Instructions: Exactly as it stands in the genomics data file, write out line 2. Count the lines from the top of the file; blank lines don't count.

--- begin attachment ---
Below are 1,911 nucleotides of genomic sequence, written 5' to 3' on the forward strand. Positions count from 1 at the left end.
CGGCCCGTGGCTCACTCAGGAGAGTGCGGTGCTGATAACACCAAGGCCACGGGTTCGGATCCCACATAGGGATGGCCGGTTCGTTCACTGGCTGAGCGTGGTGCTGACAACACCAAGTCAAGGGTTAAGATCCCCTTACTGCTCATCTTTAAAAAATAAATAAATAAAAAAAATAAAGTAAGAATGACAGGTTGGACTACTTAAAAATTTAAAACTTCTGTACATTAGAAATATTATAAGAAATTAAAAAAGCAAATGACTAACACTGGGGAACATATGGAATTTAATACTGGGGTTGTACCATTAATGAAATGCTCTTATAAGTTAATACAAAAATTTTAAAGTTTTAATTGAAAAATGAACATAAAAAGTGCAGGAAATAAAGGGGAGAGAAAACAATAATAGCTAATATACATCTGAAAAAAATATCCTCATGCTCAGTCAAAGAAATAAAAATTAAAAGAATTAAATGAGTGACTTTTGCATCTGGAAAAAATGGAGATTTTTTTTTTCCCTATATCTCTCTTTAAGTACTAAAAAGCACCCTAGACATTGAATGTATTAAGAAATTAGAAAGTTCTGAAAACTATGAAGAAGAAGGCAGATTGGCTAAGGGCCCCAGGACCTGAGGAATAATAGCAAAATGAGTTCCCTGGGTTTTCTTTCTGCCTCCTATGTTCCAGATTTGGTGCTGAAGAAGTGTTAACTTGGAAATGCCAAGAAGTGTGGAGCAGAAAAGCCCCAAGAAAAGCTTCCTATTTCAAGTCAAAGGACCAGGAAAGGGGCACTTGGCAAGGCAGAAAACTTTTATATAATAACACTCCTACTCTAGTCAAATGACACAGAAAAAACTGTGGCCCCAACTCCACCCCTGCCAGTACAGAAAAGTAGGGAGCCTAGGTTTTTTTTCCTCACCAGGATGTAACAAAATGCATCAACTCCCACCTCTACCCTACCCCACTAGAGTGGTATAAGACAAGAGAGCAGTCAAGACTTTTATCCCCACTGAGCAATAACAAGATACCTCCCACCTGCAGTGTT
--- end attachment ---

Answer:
CGGCCCGTGGCTCACTCAGGAGAGTGCGGTGCTGATAACACCAAGGCCACGGGTTCGGATCCCACATAGGGATGGCCGGTTCGTTCACTGGCTGAGCGTGGTGCTGACAACACCAAGTCAAGGGTTAAGATCCCCTTACTGCTCATCTTTAAAAAATAAATAAATAAAAAAAATAAAGTAAGAATGACAGGTTGGACTACTTAAAAATTTAAAACTTCTGTACATTAGAAATATTATAAGAAATTAAAAAAGCAAATGACTAACACTGGGGAACATATGGAATTTAATACTGGGGTTGTACCATTAATGAAATGCTCTTATAAGTTAATACAAAAATTTTAAAGTTTTAATTGAAAAATGAACATAAAAAGTGCAGGAAATAAAGGGGAGAGAAAACAATAATAGCTAATATACATCTGAAAAAAATATCCTCATGCTCAGTCAAAGAAATAAAAATTAAAAGAATTAAATGAGTGACTTTTGCATCTGGAAAAAATGGAGATTTTTTTTTTCCCTATATCTCTCTTTAAGTACTAAAAAGCACCCTAGACATTGAATGTATTAAGAAATTAGAAAGTTCTGAAAACTATGAAGAAGAAGGCAGATTGGCTAAGGGCCCCAGGACCTGAGGAATAATAGCAAAATGAGTTCCCTGGGTTTTCTTTCTGCCTCCTATGTTCCAGATTTGGTGCTGAAGAAGTGTTAACTTGGAAATGCCAAGAAGTGTGGAGCAGAAAAGCCCCAAGAAAAGCTTCCTATTTCAAGTCAAAGGACCAGGAAAGGGGCACTTGGCAAGGCAGAAAACTTTTATATAATAACACTCCTACTCTAGTCAAATGACACAGAAAAAACTGTGGCCCCAACTCCACCCCTGCCAGTACAGAAAAGTAGGGAGCCTAGGTTTTTTTTCCTCACCAGGATGTAACAAAATGCATCAACTCCCACCTCTACCCTACCCCACTAGAGTGGTATAAGACAAGAGAGCAGTCAAGACTTTTATCCCCACTGAGCAATAACAAGATACCTCCCACCTGCAGTGTT